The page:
But it’s just as important to be honest with your recruiter in return. After all, your recruiter is your ambassador; your representative in the eyes of your next desired employer. Don't think that by keeping all your cards close to your chest or not revealing otherwise important facts that may influence your job search, that you are painting yourself in the best light either to your recruiter or their client. This can be specifically said of salary discussions and details around other interviews you are attending or companies you are speaking with. It is not worth hedging your bets. A transparent and open approach on both sides will only strengthen the rapport between you and your recruiter which will ultimately be to your benefit.


The recruitment industry has been tainted over the years by a handful of hungry and less-than-always-professionally-ethical graduates with no vocational path to otherwise take. Making a quick buck can unfortunately be achievable in a candidate-short market for a silver-tongued recruiter, but those who burn their bridges never last. A recruiter who has been in the same profession in the same industry sector for a number of years is often a good bet. If your recruiter knows who is who in the zoo and can display genuine knowledge and industry insight or has worked with their clients for many years, you can have more confidence that they will represent your best interests. This is not to say that an inexperienced recruiter cannot be brilliant, just be sure to ask the right questions to ensure you are comfortable with your recruiter's approach.

Please also respect the recruiter that respects you. There is huge trust involved when you place your career in the hands of a recruiter and the process deserves respect on both sides. You are using the services of a recruiter for free but it does not mean that person is there to serve you at all costs. A good recruiter will not care if the relationship they are forging with you does not result in a placement this time around. Successful recruiters build relationships for the long-term and take the bigger picture into account at all times.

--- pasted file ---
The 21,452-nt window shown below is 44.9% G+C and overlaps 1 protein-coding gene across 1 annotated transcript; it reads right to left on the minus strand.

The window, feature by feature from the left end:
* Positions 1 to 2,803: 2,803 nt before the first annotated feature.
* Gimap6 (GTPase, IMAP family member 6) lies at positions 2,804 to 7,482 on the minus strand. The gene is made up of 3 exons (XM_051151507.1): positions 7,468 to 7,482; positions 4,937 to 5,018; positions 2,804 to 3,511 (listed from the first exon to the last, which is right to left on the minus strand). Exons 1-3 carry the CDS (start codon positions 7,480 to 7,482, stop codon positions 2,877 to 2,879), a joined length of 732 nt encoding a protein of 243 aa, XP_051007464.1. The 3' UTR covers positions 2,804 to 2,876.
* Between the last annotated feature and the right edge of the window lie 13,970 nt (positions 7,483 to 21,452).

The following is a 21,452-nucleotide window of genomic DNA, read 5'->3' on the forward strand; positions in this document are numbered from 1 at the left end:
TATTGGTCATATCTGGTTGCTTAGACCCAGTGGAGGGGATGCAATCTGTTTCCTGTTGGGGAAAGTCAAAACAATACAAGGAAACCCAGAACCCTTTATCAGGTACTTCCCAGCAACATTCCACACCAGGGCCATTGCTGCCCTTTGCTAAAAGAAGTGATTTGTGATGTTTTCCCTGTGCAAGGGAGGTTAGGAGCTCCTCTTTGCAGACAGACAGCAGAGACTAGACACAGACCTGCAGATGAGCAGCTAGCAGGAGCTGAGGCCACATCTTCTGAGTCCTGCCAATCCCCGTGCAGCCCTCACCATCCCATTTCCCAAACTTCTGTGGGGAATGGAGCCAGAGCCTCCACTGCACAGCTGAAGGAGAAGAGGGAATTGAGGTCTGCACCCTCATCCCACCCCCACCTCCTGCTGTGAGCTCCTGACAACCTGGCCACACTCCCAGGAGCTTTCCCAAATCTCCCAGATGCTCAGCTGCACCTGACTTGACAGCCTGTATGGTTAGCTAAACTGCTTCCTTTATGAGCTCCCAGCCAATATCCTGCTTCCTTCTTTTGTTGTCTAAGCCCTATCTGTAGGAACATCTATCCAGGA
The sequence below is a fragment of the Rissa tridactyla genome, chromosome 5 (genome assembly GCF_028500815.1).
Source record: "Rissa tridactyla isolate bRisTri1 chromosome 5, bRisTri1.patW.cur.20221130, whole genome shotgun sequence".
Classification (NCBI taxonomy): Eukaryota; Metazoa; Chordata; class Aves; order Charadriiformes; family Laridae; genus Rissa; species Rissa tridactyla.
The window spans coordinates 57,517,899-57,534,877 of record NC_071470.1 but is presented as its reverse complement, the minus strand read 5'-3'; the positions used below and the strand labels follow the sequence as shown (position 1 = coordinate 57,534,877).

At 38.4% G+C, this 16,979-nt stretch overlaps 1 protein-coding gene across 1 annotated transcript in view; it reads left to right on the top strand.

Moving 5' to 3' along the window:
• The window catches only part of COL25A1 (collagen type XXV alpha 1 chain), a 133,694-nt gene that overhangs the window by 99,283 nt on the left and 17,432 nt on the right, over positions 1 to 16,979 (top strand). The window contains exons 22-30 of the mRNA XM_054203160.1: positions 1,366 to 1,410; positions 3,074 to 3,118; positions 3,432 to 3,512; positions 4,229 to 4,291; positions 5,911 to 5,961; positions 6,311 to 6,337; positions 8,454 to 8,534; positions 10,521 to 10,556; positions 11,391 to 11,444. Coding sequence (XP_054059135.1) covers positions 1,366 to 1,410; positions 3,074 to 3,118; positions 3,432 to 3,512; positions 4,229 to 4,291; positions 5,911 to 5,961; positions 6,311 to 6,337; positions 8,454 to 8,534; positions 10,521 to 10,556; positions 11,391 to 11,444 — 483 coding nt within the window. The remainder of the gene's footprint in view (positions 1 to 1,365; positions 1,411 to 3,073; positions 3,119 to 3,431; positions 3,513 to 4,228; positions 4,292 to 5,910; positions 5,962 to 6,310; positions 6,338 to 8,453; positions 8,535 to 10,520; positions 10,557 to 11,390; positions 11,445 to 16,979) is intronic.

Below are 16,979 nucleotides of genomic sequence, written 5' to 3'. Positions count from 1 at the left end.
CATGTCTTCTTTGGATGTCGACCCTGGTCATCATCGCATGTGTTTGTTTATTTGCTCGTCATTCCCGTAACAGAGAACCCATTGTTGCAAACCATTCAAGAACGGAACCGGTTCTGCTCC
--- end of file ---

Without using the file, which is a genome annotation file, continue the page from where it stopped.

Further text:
No truer have the words 'what goes around comes around' been spoken than in the world of recruitment. Imagine for example, you decide to ignore or blatantly lie to your agency recruiter because it seems less confrontational or easier at the time; you then apply for a job at your dream company two years later only to find that same recruiter is now their internal 'Talent Acquisition Manager', managing the entire recruitment process across the whole company.

So, do choose your recruiter wisely. But do know there are some exceptionally professional and considered individuals out there working in this industry that really do care about more than making a fee. I get my kicks from recruitment by building relationships. I am still in touch with many clients and candidates that I worked with years ago and it is amazing how often these relationships can prove rewarding in providing a lead or a returned gesture of good will.

Everyone likes a good moan about recruiters hounding them but maybe take a minute to respond to those you like the sound of or who catch your attention. Ultimately, they are reaching out to you because you are valued in your chosen profession and in demand. Don't be ignorant to the ways of a wily recruiter, but do understand the genuine value a good consultant can add to your job search. Work with a decent recruiter closely and you may end up achieving your professional career goals far quicker than you otherwise imagined.

Melani KingHeron Partnership